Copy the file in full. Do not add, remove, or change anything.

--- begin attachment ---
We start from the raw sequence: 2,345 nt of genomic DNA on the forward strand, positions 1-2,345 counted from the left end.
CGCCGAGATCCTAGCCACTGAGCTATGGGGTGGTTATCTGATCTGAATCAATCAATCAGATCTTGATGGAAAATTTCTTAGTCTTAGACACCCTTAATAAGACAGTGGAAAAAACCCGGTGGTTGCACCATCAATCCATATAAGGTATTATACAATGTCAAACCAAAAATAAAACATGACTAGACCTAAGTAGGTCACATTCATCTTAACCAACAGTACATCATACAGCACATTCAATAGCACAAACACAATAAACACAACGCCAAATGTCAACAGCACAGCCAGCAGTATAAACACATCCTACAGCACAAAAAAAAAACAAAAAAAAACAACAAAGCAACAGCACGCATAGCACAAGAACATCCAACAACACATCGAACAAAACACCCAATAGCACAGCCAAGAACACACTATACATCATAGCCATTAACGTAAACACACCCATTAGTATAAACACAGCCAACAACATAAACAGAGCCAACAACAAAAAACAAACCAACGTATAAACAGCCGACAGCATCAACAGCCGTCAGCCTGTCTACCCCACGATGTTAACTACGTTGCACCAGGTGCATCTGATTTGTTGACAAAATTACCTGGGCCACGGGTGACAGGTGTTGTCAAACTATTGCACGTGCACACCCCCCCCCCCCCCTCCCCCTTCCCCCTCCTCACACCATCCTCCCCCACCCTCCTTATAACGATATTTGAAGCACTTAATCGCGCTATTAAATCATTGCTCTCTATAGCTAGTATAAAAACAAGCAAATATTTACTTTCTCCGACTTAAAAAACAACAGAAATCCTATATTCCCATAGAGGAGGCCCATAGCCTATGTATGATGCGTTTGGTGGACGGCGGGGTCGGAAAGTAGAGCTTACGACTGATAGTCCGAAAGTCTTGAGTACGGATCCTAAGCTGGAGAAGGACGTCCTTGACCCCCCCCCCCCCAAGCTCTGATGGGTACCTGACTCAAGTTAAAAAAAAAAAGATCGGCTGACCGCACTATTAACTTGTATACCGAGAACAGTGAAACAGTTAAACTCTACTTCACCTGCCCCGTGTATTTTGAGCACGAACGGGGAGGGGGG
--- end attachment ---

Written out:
We start from the raw sequence: 2,345 nt of genomic DNA on the forward strand, positions 1-2,345 counted from the left end.
CGCCGAGATCCTAGCCACTGAGCTATGGGGTGGTTATCTGATCTGAATCAATCAATCAGATCTTGATGGAAAATTTCTTAGTCTTAGACACCCTTAATAAGACAGTGGAAAAAACCCGGTGGTTGCACCATCAATCCATATAAGGTATTATACAATGTCAAACCAAAAATAAAACATGACTAGACCTAAGTAGGTCACATTCATCTTAACCAACAGTACATCATACAGCACATTCAATAGCACAAACACAATAAACACAACGCCAAATGTCAACAGCACAGCCAGCAGTATAAACACATCCTACAGCACAAAAAAAAAACAAAAAAAAACAACAAAGCAACAGCACGCATAGCACAAGAACATCCAACAACACATCGAACAAAACACCCAATAGCACAGCCAAGAACACACTATACATCATAGCCATTAACGTAAACACACCCATTAGTATAAACACAGCCAACAACATAAACAGAGCCAACAACAAAAAACAAACCAACGTATAAACAGCCGACAGCATCAACAGCCGTCAGCCTGTCTACCCCACGATGTTAACTACGTTGCACCAGGTGCATCTGATTTGTTGACAAAATTACCTGGGCCACGGGTGACAGGTGTTGTCAAACTATTGCACGTGCACACCCCCCCCCCCCCCTCCCCCTTCCCCCTCCTCACACCATCCTCCCCCACCCTCCTTATAACGATATTTGAAGCACTTAATCGCGCTATTAAATCATTGCTCTCTATAGCTAGTATAAAAACAAGCAAATATTTACTTTCTCCGACTTAAAAAACAACAGAAATCCTATATTCCCATAGAGGAGGCCCATAGCCTATGTATGATGCGTTTGGTGGACGGCGGGGTCGGAAAGTAGAGCTTACGACTGATAGTCCGAAAGTCTTGAGTACGGATCCTAAGCTGGAGAAGGACGTCCTTGACCCCCCCCCCCCCAAGCTCTGATGGGTACCTGACTCAAGTTAAAAAAAAAAAGATCGGCTGACCGCACTATTAACTTGTATACCGAGAACAGTGAAACAGTTAAACTCTACTTCACCTGCCCCGTGTATTTTGAGCACGAACGGGGAGGGGGG